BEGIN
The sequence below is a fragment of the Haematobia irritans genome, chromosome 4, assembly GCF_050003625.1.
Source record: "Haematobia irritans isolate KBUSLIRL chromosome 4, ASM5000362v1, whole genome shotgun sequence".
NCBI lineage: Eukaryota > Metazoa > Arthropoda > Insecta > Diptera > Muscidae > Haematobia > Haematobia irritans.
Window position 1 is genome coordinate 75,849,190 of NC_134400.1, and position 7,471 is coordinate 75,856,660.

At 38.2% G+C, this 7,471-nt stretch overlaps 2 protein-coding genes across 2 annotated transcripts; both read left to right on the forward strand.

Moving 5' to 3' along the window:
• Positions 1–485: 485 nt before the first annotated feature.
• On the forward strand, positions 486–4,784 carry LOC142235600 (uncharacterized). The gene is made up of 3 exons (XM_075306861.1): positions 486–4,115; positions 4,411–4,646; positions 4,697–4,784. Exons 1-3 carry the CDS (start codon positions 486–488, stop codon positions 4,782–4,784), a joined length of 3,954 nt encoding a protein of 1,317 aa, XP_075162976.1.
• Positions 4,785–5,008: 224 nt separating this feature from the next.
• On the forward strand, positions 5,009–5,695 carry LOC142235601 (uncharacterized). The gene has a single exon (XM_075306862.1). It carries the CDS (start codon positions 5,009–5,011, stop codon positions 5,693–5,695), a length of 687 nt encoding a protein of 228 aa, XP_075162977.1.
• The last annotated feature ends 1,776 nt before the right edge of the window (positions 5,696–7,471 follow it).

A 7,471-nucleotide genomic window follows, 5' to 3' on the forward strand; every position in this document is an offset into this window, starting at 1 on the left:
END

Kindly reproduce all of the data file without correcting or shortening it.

The sequence below is a fragment of the Haematobia irritans genome, chromosome 4, assembly GCF_050003625.1.
Source record: "Haematobia irritans isolate KBUSLIRL chromosome 4, ASM5000362v1, whole genome shotgun sequence".
NCBI lineage: Eukaryota > Metazoa > Arthropoda > Insecta > Diptera > Muscidae > Haematobia > Haematobia irritans.
Window position 1 is genome coordinate 75,849,190 of NC_134400.1, and position 7,471 is coordinate 75,856,660.

At 38.2% G+C, this 7,471-nt stretch overlaps 2 protein-coding genes across 2 annotated transcripts; both read left to right on the forward strand.

Moving 5' to 3' along the window:
• Positions 1–485: 485 nt before the first annotated feature.
• On the forward strand, positions 486–4,784 carry LOC142235600 (uncharacterized). The gene is made up of 3 exons (XM_075306861.1): positions 486–4,115; positions 4,411–4,646; positions 4,697–4,784. Exons 1-3 carry the CDS (start codon positions 486–488, stop codon positions 4,782–4,784), a joined length of 3,954 nt encoding a protein of 1,317 aa, XP_075162976.1.
• Positions 4,785–5,008: 224 nt separating this feature from the next.
• On the forward strand, positions 5,009–5,695 carry LOC142235601 (uncharacterized). The gene has a single exon (XM_075306862.1). It carries the CDS (start codon positions 5,009–5,011, stop codon positions 5,693–5,695), a length of 687 nt encoding a protein of 228 aa, XP_075162977.1.
• The last annotated feature ends 1,776 nt before the right edge of the window (positions 5,696–7,471 follow it).

A 7,471-nucleotide genomic window follows, 5' to 3' on the forward strand; every position in this document is an offset into this window, starting at 1 on the left: